News: CJ Exclusives

2017 session opens Wednesday, but real work starts later

After leaders elected, legislators expected to return home and get to work in late January

The first day of a legislative session typically is filled with ceremony, as shown in this image from the opening of the 2013 session. (CJ photo by Don Carrington)
The first day of a legislative session typically is filled with ceremony, as shown in this image from the opening of the 2013 session. (CJ photo by Don Carrington)

The 2017 long session of the General Assembly starts Wednesday, and the first day is likely to be more ceremonial than substantive.

Once members are sworn in and leaders in the House and Senate are elected, lawmakers will head home. They return Jan. 25 to get to work in earnest.

Lt. Gov. Dan Forest will gavel the Senate into session at noon Wednesday. At the same time in the House, outgoing Principal Clerk Denise Weeks will call that chamber to order.

Senate leader Phil Berger, R-Rockingham, is expected to be re-elected to his fourth term as president pro-tem. House Speaker Tim Moore, R-Cleveland, is expected to be elected to his second term in that chamber.

“I hope the Democrats will recognize that he’s been a good speaker and support him,” said Rep. David Lewis, R-Harnett, and the House Rules Committee chairman. “But they have the right to nominate somebody else.”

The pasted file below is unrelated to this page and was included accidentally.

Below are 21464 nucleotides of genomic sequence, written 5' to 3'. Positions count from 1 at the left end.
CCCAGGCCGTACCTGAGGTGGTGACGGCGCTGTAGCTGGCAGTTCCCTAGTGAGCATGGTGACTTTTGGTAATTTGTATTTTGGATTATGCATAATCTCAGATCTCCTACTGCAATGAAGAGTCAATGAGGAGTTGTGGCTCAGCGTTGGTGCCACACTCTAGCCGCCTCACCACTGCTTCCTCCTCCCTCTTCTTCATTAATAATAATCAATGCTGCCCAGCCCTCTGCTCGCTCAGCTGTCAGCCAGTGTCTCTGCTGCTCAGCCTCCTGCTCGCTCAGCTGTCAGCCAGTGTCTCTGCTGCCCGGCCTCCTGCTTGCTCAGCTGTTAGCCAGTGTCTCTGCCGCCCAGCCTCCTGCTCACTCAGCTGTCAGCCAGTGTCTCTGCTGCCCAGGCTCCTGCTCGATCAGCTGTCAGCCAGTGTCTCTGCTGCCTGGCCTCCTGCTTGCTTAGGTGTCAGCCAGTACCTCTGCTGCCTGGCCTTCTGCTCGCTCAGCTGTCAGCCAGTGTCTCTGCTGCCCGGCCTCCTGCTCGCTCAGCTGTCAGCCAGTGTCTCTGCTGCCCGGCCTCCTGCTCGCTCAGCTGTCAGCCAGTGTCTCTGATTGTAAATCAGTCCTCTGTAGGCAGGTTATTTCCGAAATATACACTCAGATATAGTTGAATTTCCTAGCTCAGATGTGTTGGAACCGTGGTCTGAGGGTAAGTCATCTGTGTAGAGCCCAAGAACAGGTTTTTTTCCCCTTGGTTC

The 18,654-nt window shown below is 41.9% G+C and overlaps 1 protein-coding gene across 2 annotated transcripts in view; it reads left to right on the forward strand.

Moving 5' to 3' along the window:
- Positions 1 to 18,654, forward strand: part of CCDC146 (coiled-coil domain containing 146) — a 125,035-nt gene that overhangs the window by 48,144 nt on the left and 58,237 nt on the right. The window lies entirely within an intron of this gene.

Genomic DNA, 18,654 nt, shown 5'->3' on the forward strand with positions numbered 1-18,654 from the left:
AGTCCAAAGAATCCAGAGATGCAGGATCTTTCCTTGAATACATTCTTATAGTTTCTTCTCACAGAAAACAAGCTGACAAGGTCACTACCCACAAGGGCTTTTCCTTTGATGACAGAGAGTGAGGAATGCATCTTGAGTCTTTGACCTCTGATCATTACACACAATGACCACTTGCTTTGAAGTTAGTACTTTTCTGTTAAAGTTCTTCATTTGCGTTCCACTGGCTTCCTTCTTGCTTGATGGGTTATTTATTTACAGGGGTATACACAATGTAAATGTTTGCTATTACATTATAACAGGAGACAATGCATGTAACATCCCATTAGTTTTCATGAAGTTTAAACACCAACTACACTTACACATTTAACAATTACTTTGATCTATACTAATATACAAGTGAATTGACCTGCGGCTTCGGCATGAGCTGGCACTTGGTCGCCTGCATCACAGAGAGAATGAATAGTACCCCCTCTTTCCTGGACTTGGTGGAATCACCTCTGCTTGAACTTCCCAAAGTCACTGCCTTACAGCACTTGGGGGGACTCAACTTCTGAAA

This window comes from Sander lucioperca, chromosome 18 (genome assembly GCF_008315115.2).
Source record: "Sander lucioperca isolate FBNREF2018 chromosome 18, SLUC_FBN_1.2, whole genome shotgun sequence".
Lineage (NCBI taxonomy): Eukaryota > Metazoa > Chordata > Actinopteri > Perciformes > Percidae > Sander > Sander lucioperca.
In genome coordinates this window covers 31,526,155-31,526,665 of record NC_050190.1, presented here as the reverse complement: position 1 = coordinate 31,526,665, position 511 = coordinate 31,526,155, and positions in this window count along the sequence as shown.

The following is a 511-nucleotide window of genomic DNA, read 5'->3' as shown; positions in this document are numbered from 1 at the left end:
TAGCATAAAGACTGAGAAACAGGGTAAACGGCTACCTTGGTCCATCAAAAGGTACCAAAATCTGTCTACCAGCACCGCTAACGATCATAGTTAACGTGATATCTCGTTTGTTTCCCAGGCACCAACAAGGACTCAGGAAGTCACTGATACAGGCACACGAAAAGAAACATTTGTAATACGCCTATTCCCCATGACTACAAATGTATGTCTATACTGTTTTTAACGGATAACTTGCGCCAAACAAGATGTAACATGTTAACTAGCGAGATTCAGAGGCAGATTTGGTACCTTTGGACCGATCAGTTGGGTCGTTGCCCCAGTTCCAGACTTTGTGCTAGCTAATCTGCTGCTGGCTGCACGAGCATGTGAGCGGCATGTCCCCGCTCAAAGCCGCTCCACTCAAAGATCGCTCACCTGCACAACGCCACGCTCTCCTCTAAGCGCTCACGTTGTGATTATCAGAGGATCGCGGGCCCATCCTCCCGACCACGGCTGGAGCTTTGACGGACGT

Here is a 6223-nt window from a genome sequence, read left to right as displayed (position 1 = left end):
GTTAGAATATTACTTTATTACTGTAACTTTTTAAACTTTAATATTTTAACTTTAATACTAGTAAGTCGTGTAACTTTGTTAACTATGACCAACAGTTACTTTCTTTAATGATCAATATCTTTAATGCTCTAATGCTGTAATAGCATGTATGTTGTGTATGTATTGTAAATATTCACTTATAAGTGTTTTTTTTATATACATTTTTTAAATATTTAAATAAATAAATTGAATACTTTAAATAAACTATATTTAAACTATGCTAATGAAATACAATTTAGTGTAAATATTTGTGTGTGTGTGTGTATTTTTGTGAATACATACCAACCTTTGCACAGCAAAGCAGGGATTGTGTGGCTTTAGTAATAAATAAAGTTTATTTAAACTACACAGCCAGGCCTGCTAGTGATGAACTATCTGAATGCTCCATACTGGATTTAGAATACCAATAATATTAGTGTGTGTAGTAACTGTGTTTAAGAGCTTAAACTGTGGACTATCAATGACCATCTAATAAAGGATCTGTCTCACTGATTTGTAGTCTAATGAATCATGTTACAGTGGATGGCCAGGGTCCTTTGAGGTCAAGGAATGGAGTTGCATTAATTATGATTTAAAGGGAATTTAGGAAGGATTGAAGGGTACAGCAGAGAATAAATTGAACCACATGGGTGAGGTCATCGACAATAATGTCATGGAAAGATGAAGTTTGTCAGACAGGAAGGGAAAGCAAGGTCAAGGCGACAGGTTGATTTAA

Weeks is retiring, so the House will also elect a new principal clerk. James White, the current voting clerk for the House, will receive bipartisan support for that post.

“He’s going to be nominated by Majority Leader John Bell (R-Wayne) and seconded by Minority Leader Darren Jackson (D-Wake),” Lewis said.

Bell said the General Assembly will have many issues to tackle when lawmakers return in a couple of weeks.

Legislative redistricting could be one, although an order by the U.S. Supreme Court on Tuesday has at least temporarily put that issue on hold.

Democratic Gov. Roy Cooper has challenged the General Assembly to expand Medicaid. The Republican-dominated legislature has eschewed the move.

“A lot of people are wondering why Governor Cooper was so eager to get sworn in so early,” Bell said. “Now we know. Governor Cooper was trying to push Obamacare down your throats.”

Bell said lawmakers will look at how tax reform efforts are panning out and will make sure they’re implemented correctly. He said lawmakers are looking forward to working with the new superintendent of public instruction, Republican Mark Johnson.

The budget is always a big item, and Bell said House members will look forward to seeing Cooper’s and the Senate’s plans.

“Then we’ll fix it all and make it better,” Bell joked in referring to the House budget.